Wednesday, 14 January 2015

Blog Move

I've moved my blog to That is, I've imported everything from this one to that one, and while I do not plan to delete anything, I'm going to write my stuff there.

See you.

Thursday, 1 January 2015

My New Site

Yesterday I got myself a shiny new low-end VPS at VPSDime to host my site. For now, I've installed WordPress (to which I am considering moving the blog you're reading now, if it all pans out) and maybe some other stuff. We'll see.

Tuesday, 30 December 2014

XML Prague 2015

I finally got an approval from my boss to attend XML Prague 2015 and registered for it the other day. I'm not presenting this time around, just listening and learning, and looking very much forward to it.

A Note

Noting it's been two months since I last wrote anything here, I feel it is time to add the following:

If you hoped for a new version of ProXist (as hinted by a previous blog entry), sorry. It has not happened yet. It will, eventually.

If you expected something else from me, sorry again. It has not happened yet. It might, if I find out what you're on about.

Contact me if you want blame assigned.

Saturday, 25 October 2014

ProXist v2

For the last few days, I've been busy updating ProXist, my XProc abstraction layer and app for eXist. There is a new(-ish) XProc package for eXist that promises to support a lot of (Norm Walsh's XProc engine) Calabash's capabilities, so I decided it was time to test it out and do a new ProXist at the same time.

My XML Prague ProXist version supported only my custom document type and stylesheets, and barely those at that. It was meant to be a demo. For the new version, though, I'm thinking of doing a default implementation for DocBook, including some of the more commonly used stylesheets and a couple of standard pipelines, packaged so they can be used with ProXist--it should be a question of writing a ProX blueprint XML file, theoretically, plus something that helps me list DocBook resources included using XInclude.

At the same time, I'm finally updating the ProXist documentation. It's written using DocBook, incidentally, and now part of the git repository.

ProXist is not even close to being finished, but at least I seem to have moved on from procrastinating to actually doing something.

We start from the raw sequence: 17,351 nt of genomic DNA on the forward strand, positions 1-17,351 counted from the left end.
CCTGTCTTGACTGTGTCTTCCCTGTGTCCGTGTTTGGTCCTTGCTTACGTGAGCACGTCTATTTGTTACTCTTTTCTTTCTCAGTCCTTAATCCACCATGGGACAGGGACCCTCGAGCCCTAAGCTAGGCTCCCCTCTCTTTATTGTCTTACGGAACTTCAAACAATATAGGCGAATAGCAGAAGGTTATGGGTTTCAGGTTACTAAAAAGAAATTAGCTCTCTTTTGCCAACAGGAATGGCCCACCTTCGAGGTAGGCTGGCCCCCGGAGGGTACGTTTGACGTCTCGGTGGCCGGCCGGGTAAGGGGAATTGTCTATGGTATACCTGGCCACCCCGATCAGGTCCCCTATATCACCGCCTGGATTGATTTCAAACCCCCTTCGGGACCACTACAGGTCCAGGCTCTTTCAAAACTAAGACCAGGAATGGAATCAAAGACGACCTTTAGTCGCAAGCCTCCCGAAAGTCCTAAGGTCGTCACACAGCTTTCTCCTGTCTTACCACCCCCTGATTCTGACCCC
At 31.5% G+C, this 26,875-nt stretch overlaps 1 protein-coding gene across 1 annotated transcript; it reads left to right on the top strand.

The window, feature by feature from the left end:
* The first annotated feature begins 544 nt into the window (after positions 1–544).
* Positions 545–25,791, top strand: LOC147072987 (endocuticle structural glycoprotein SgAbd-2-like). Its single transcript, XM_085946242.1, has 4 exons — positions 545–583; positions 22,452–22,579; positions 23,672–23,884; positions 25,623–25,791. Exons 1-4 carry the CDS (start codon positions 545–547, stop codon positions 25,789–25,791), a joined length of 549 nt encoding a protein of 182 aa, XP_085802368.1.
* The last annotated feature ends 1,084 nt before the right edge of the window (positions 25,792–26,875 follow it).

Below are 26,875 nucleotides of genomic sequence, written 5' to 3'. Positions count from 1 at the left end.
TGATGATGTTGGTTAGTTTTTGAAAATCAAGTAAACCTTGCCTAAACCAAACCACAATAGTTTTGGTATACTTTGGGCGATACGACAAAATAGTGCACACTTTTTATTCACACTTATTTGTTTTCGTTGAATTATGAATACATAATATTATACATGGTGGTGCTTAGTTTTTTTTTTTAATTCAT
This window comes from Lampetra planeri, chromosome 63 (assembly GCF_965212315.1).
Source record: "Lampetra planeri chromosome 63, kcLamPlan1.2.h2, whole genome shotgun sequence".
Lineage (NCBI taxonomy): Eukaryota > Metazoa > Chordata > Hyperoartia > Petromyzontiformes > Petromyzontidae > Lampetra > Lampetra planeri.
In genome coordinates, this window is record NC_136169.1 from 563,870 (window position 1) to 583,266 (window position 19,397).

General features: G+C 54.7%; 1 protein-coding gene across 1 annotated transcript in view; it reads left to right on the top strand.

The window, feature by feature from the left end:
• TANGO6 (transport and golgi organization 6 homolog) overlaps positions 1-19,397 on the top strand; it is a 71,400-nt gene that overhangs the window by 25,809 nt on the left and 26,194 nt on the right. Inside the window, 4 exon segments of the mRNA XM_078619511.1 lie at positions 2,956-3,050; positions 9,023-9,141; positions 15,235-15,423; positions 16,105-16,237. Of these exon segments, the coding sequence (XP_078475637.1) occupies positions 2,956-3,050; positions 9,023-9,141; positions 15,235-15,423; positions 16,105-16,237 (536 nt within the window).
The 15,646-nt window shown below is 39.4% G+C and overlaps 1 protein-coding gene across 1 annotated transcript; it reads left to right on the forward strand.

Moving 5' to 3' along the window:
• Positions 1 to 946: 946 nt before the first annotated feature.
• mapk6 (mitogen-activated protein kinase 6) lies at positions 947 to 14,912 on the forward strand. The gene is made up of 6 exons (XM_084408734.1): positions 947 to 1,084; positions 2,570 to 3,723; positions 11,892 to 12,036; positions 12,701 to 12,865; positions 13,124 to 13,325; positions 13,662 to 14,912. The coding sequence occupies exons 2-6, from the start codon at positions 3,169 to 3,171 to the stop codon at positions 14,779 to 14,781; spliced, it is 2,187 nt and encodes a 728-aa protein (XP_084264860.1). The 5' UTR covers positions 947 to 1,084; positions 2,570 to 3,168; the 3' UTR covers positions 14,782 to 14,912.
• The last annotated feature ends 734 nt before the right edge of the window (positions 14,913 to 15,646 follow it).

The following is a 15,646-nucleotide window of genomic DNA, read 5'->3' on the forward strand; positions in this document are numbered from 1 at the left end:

Monday, 20 October 2014

I Guess I'll Have to Find Another Email App

About a year and a half ago, I bought Airmail to replace Apple's standard Mail app as my primary OS X email client. Not only was it miles above what Apple could offer, it was a bargain at $1.99. It was a no-brainer; I would gladly have paid more, considering its great feature set.

Lately, though, the Airmail updates have done little to fix the bugs I've encountered, from unread post counts not matching the actual numbers and poor threading of mailing list posts to annoyingly slow performance with large inboxes, etc. These annoyances haven't been enough for me to bother looking up another email client just yet, but that's mostly because I'm lazy and keep hoping that an update will eventually fix the problems.

So imagine how pleased I was earlier today, when I noticed that a version 2.0 of Airmail is available from the App Store. Finally!

Except then I spotted the price tag. The upgrade costs $19.99, and yes, that applies for customers both new and old. Although, for a limited time, you can get it at a special introductory price of $9.99.


I feel cheated. It's not the money - a year and a half ago, I would have considered $19.99 to be more than reasonable - it's that they want to make me pay twice to get what essentially is an upgrade, the first more major upgrade since I bought version 1.0. See, they've reworked the app "from the ground up" and there's now a "faster engine", that is, they've finally addressed the performance issues and maybe more, but apparently they think they didn't charge their customers enough the first time around.

And what happens the next time they plan a bigger upgrade? What happens when they move to version 3.0? Do they expect me to pay for the damned thing again, a third time?

So, sorry but no; not only will I not be buying the 2.0, I will also uninstall the 1.0 and replace it with an email client developed by someone who isn't planning to rip me off.

Sunday, 19 October 2014

OS X Upgrade

I upgraded my MacBook Pro to the new OS X version, Yosemite, yesterday. Some observations:
  • The new system font looks great. I'm really glad they finally realised how crappy the old one was.
  • As expected, the upgraded zapped my rEFInd bootloader. I can no longer dual boot, so no more Ubuntu until I've rerun the rEFInd script. Unfortunately the word on the web is that the bootloader becomes awfully slow, so I think I'll wait.
  • The new dock is sort of ugly and sort of old-fashioned. Didn't it use to look like this, a couple of versions ago?
  • And speaking of looks, it all feels to me as something that might have happened if Apple had merged with ToysRus. Which isn't the case, as far as I know, so it probably means that the iOS camp at Apple is winning.
  • I'm feeling a bit cheated because the Handoff features require a newer computer than my mid-2010 model. I would have loved to test them out.
I'm pretty sure I'll have more to say in a few days. For now, though, I'll just hit Publish.